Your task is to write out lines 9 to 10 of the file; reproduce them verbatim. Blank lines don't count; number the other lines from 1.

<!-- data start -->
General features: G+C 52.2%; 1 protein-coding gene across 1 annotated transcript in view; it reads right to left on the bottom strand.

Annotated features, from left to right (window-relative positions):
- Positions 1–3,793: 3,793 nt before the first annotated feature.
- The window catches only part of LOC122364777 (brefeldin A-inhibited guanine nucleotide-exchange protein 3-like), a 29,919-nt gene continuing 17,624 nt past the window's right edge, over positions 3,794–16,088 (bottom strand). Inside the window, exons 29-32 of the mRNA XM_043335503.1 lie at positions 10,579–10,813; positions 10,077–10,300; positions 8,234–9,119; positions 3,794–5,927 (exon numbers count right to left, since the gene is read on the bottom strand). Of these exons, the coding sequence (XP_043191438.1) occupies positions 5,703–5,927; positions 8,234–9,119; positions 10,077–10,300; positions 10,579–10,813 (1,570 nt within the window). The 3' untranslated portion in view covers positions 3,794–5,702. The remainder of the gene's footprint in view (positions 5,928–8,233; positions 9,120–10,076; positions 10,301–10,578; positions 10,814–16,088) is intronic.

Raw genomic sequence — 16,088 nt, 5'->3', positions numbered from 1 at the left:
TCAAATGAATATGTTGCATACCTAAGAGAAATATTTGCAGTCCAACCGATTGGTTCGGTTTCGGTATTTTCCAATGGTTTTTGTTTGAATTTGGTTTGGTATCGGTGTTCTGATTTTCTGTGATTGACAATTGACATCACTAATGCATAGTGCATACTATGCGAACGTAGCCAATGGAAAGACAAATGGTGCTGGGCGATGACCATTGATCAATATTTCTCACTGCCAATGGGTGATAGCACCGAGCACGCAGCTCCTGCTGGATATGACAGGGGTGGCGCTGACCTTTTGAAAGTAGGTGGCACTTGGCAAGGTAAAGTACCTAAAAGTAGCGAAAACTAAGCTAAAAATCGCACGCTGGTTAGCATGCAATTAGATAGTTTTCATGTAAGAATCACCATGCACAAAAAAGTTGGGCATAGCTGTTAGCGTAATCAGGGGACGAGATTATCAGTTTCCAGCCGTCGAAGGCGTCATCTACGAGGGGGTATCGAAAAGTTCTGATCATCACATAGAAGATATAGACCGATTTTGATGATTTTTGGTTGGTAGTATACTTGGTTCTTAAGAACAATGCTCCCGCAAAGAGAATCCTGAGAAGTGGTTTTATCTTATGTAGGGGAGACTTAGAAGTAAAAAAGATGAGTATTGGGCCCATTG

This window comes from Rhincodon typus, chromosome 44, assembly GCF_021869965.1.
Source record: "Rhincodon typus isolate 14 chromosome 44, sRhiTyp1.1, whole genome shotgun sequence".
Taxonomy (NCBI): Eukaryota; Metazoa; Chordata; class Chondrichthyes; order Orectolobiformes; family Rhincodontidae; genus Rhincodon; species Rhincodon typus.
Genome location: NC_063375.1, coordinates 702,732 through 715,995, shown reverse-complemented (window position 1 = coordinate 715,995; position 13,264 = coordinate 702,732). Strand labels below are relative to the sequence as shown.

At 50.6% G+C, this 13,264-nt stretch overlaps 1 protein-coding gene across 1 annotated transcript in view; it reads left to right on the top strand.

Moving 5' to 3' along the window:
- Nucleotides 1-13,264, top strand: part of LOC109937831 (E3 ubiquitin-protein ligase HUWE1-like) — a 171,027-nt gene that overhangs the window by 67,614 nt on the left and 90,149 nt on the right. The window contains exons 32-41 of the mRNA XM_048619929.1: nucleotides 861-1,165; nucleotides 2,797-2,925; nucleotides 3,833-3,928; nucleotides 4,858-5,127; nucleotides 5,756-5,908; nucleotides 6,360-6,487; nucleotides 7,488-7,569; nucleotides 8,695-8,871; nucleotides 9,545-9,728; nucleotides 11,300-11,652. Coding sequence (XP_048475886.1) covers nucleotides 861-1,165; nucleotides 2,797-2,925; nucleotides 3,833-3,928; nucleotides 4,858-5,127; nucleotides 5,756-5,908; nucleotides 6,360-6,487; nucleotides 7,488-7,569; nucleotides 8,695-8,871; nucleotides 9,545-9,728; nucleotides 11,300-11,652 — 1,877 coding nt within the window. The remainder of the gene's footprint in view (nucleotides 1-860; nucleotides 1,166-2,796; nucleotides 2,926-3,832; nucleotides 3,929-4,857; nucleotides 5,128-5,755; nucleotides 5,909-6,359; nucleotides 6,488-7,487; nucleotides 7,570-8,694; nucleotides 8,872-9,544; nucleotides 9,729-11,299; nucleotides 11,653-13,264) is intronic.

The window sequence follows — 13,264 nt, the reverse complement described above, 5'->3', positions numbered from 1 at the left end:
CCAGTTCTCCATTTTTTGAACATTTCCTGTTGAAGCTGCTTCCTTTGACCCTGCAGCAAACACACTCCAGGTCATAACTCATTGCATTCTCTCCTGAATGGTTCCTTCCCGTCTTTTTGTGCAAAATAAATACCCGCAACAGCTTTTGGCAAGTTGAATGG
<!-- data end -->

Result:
Taxonomy (NCBI): Eukaryota; Metazoa; Chordata; class Chondrichthyes; order Orectolobiformes; family Rhincodontidae; genus Rhincodon; species Rhincodon typus.
Genome location: NC_063375.1, coordinates 702,732 through 715,995, shown reverse-complemented (window position 1 = coordinate 715,995; position 13,264 = coordinate 702,732). Strand labels below are relative to the sequence as shown.